Portia asks what they are quarrelling about, and Gratiano says that they are arguing over a cheap gold ring that Nerissa had given him, with the inscription “love me and leave me not.” Nerissa says that the price or quality of the ring are not in question. Rather, she is upset by the fact that he promised to wear it until the day he died, and because he’s already given it up, his vows hold little meaning. He tells her that the clerk was just a boy about the size of Nerissa, and he could not bring himself to dismiss the boy when he asked for the ring as a fee. Portia sides with Nerissa and tells him that he should...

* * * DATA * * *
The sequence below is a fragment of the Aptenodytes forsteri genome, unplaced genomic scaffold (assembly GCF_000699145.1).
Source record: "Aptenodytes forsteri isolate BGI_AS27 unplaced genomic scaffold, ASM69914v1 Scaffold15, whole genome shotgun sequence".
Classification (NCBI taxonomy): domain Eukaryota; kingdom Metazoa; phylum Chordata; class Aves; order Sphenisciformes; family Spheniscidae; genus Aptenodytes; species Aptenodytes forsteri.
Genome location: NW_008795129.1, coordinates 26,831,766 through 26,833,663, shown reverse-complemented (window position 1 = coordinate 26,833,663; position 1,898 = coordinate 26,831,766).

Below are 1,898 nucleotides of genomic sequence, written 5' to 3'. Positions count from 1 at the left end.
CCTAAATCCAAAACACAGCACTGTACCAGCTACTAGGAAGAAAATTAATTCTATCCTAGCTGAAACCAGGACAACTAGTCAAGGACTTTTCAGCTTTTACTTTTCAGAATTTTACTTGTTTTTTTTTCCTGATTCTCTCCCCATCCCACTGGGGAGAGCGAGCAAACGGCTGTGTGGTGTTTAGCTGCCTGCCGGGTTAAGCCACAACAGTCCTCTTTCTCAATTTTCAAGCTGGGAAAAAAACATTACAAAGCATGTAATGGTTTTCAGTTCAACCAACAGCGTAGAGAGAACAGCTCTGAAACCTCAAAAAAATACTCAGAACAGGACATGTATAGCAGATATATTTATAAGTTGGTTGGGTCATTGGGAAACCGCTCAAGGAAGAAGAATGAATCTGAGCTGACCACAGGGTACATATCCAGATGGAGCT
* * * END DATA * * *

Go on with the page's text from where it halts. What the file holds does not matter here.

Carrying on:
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have been more careful with his wife’s gift, adding that she would be mad if she were in Nerissa’s place.
Gratiano then says that Bassanio gave a ring to the lawyer, for neither the lawyer nor the clerk would accept fees other than the rings. Portia then asks which ring Bassanio gave. Bassanio admits that he gave away Portia’s ring, and both women refuse to lie with their husbands until they see the rings again. Bassanio attempts to defend himself, saying how worthy the lawyer was, but Portia insists that his honor was bound to that ring and suspects that he gave it to some other woman.